#926 – The Wizard



In all of his iterations, people have always gone to the Wizard when they wanted something.

In The Wizard of Oz Dorothy, the Scarecrow, the Tin Man and the Lion all have various requests for the Wizard.

In the musical Wicked, Elphaba hoped that the Wizard would “de-greenify” her.

Even in The Great and Powerful Oz, the people of Oz hoped that Oz could rescue them from the Wicked Witch.

The Wizard is something like a big, green genie, whom people call upon to fulfill their wishes and desires.

And while the Wizard is fine for Oz, he’s terrible when we bring him with us into a worship service.

Our church is in the middle of a sermon series called More than a Song. We’re looking at the idea that worship isn’t just something we do when we sing, but it’s something we do with our whole lives. God doesn’t call us to be Sunday worshipers, he calls us to be whole life worshipers, a phrase coined by our worship pastor, Doug.

Worship is all about offering our lives and ourselves to God. So when we think about a worship service, when we think about going to church, our focus needs to be on what we can give to God.

Unfortunately, though, we end up acting a lot like Dorothy when we go to church. Instead of thinking about what we can give to God, we spend the entire church service focused on what we want to get from God.

Dorothy wanted a way home and we just want to put our time in at church so that we can go home.

The Scarecrow wanted a brain and we just want a way to quiet down our brains long enough to stop worrying.

The Tin Man wanted a heart and we just want give God enough of our heart to keep from feeling guilty.

The Lion wanted courage and we just want God to take away our fear without having to fully trust him.

Going to church isn’t like going to see the Wizard. When we walk through the doors of our sanctuary, worship center or auditorium, we need to be focused on what we can bring to God.

In a worship service we can bring God our worship and praise.

In a worship service we can bring God our spiritual gifts and presence.

In a worship service we can bring God our attentive hearts and minds.

Worship isn’t about what we get but what we give. God is worthy of everything we have to give him, both in a worship service and out. So instead of viewing God as the Wizard who will give us what we want, we need to see him as he is: our great and glorious God, worthy of everything we have to give.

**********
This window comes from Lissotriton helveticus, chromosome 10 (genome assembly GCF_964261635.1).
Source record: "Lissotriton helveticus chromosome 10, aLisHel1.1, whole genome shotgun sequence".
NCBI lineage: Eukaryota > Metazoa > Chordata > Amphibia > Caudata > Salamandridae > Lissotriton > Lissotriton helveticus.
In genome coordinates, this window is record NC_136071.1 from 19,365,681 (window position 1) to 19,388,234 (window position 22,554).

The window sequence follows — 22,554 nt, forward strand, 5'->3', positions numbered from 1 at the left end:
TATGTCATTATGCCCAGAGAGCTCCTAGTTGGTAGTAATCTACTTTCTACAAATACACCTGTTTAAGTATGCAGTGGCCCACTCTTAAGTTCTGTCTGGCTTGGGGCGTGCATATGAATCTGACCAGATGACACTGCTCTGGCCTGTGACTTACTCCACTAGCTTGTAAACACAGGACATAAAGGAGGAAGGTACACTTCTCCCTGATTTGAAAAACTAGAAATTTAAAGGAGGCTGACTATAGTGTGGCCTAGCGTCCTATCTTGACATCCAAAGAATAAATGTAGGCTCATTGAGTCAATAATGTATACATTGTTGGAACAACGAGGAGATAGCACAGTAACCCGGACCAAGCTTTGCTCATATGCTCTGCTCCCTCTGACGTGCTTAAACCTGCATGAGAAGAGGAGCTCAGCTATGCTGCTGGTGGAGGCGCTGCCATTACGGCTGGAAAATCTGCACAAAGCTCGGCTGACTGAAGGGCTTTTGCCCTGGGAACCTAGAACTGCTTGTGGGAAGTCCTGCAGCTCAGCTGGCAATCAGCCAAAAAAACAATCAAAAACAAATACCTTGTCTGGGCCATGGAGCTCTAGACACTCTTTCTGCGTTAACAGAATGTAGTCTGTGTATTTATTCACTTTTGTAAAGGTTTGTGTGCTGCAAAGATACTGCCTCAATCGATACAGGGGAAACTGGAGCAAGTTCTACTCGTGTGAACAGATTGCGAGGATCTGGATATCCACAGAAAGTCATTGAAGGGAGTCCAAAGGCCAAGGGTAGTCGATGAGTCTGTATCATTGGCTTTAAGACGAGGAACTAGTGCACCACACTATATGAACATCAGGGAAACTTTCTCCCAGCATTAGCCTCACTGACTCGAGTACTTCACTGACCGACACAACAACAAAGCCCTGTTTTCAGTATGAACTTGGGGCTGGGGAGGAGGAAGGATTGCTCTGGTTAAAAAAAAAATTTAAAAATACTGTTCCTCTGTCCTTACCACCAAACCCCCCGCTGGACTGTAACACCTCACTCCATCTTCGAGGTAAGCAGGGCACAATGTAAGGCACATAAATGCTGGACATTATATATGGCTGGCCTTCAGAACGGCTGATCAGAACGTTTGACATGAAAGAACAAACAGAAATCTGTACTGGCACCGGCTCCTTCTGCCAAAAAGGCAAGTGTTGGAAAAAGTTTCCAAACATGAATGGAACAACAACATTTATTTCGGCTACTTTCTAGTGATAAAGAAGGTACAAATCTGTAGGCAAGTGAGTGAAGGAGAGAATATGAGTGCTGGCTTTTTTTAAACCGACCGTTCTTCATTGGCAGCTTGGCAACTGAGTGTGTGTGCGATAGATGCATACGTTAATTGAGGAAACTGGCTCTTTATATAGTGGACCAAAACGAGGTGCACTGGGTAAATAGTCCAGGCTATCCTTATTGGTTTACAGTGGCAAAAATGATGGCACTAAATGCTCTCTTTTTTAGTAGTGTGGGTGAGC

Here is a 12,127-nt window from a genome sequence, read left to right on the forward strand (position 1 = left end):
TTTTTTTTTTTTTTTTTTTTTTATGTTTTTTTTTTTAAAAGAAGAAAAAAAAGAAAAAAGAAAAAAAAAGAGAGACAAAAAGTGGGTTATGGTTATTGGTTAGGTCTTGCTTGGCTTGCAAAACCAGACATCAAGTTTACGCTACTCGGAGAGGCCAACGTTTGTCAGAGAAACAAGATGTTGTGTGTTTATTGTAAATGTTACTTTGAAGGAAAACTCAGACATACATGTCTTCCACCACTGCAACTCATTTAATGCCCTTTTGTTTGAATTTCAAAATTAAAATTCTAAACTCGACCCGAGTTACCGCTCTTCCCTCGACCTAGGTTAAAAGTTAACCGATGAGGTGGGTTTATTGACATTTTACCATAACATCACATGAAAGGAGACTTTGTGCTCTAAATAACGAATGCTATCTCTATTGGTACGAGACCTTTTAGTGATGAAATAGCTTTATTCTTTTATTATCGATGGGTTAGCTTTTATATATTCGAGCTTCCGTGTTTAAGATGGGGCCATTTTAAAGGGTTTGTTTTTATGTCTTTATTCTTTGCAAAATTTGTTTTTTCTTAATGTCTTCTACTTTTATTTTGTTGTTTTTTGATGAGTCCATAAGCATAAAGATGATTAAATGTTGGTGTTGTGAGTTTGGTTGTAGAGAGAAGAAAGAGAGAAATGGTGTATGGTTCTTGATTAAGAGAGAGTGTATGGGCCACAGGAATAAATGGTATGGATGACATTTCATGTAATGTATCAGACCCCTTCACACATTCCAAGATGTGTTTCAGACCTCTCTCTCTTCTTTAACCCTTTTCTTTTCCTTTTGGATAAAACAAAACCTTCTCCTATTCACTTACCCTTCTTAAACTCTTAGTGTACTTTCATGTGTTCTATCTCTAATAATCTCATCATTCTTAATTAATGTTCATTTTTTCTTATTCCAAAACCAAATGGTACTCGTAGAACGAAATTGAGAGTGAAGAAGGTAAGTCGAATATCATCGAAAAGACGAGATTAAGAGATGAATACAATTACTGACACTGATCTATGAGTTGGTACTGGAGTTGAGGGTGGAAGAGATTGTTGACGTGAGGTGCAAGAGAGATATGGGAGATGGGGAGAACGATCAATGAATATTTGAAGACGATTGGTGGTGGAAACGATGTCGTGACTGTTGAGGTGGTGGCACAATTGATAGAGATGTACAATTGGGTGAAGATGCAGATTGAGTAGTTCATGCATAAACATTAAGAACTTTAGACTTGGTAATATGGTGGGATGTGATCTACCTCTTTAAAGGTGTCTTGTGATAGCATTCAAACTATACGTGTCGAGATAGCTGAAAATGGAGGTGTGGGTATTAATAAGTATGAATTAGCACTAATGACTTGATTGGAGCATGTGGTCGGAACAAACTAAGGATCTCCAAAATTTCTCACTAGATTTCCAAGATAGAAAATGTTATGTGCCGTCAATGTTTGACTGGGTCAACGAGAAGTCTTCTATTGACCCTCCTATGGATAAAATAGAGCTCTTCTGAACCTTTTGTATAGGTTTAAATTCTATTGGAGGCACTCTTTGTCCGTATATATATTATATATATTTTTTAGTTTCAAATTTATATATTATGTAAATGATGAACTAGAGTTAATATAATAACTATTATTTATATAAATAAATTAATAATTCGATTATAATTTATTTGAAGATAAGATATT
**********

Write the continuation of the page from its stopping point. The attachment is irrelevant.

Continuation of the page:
What keeps you from going to see the Wizard when you go to church?


2 comments on “#926 – The Wizard”

  1. Scott, I like this post a lot! I especially love your basic point, because it is so true and is so often overlooked. We are not the recipients in worship – God is. And for sure God is no “great and terrible” Wizard, no humbug who doesn’t want anyone to find out he’s a fraud.

    The four Oz character’s wishes can also reflect deep longings and not just superficial wants, though. We’re all like Dorothy, longing for our true home; we’re all like the Scarecrow, longing for wisdom; we’re all like the Tin Man, longing not just to receive but to be able to give love; we’re all like the Lion, longing for true courage. Worship still isn’t about meeting our needs, but regularly worshiping God can open us to receiving what we need.

    To answer your question, what keeps me from “going to see the Wizard” on Sundays is the discipline of a set liturgy. The higher church the better for me, personally, which is too bad for me, since most Presbyterians don’t feel the same way! But we do follow a pattern every Sunday that reinforces that worship is centered on hearing and responding to God, not on our needs, however deep and real they may be.

    (Incidentally, I’ve loved Oz since reading Baum’s books as a kid — “Ozma of Oz” is still my favorite. Only saw WICKED last summer — love it, too! Not Maguire’s novel, but the stage show is great. I didn’t care for “Oz the Great and Powerful,” and I am dreading the “Game of Thrones”-style take on Oz coming to TV next year, I think. But Oz endures! The MGM film is still the iconographic take for me, even though it is shallower than Baum’s Oz in many ways. But those characters will forever look like Garland, Bolger, Haley, and Lahr for me.)

    Nice job again!

    1. I loved what you had to say about the deeper desires of Dorothy and company. I think that our deepest needs are most fulfilled when we truly worship God. God absolutely gives to us when we give to him, but that shouldn’t be our focus.

      Thanks for your kind words. This post was based on my sermon from this past weekend. I’d post the link but it’s actually the wrong sermon right now. I’ll send it to you when it gets corrected.

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